Individuals were given tirzepatide or a placebo for 72 weeks and encouraged to follow a low-calorie diet and increase their physical activity levels.
Despite the drug being administered at three different doses, all three groups experienced significant weight loss throughout the trial (Either 5, 10, or 15 mg in a weekly injection).
The maximum dose (15 mg) resulted in an average weight loss of 22.5 percent of their body weight (24 kg or 52 lb), while the 10 mg dose resulted in a 21.4 percent weight loss (22 kg or 49 lb), and the 5 mg dose resulted in a 16 percent weight loss (16 kg or 35 lb).
In comparison to the control group, the placebo group shed only 2.4 percent of their total body weight (2 kg or 5 lb).Previously, the semaglutide weight-loss trials showed an average weight loss of approximately 17%.
"In a phase 3 study, tirzepatide was the first investigational treatment to provide an average weight loss of more than 20%," says clinical research physician Jeff Emmick, vice president of product development at Eli Lilly and Company.
Lilly notes that, while the data have not yet been peer-reviewed, they will be in the near future. Meanwhile, research in the SURMOUNT-1 trial and related SURMOUNT trials continues, with results expected in 2023, according to the FDA.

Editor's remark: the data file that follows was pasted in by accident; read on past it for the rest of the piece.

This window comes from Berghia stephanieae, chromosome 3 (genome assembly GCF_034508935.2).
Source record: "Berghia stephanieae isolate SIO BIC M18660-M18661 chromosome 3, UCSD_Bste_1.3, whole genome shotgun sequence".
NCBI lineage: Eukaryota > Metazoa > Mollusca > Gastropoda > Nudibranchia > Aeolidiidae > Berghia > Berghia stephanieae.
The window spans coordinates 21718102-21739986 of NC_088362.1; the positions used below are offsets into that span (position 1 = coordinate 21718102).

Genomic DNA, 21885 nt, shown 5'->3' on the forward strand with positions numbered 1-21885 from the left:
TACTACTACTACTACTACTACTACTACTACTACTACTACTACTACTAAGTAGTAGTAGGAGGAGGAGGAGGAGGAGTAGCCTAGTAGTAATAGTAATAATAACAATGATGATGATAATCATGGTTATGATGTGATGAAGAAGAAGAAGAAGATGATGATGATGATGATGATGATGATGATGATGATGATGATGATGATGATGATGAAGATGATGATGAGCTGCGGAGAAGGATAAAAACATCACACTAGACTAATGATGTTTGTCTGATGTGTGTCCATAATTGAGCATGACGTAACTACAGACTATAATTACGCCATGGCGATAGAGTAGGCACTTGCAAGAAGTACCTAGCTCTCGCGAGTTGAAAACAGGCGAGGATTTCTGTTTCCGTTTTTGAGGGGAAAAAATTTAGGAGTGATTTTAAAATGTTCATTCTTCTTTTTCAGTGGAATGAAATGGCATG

Tirozepatide, does not agree with everyone who takes it. While the average weight-loss results appear to outperform semaglutide treatment and are roughly comparable to the weight loss patients might expect from bariatric surgery, some participants in the tirzepatide arm experienced adverse effects.
Up to one-third of those taking tirzepatide may experience nausea, and diarrhea (affecting 18.7–23% of those who participated in the study) will be common. Still, it's important to note that these side effects affected only a small percentage of the participants. Due to vomiting and constipation, a limited percentage of volunteers dropped out of the trial. Side effects were common among those who had a strong reaction to the medicine.
Another potential barrier to taking tirzepatide is the cost, assuming that additional research results convince the FDA to approve the drug for weight-loss patients, which they almost certainly will. (The drug has previously been submitted to the FDA for consideration for use in the treatment of diabetes.)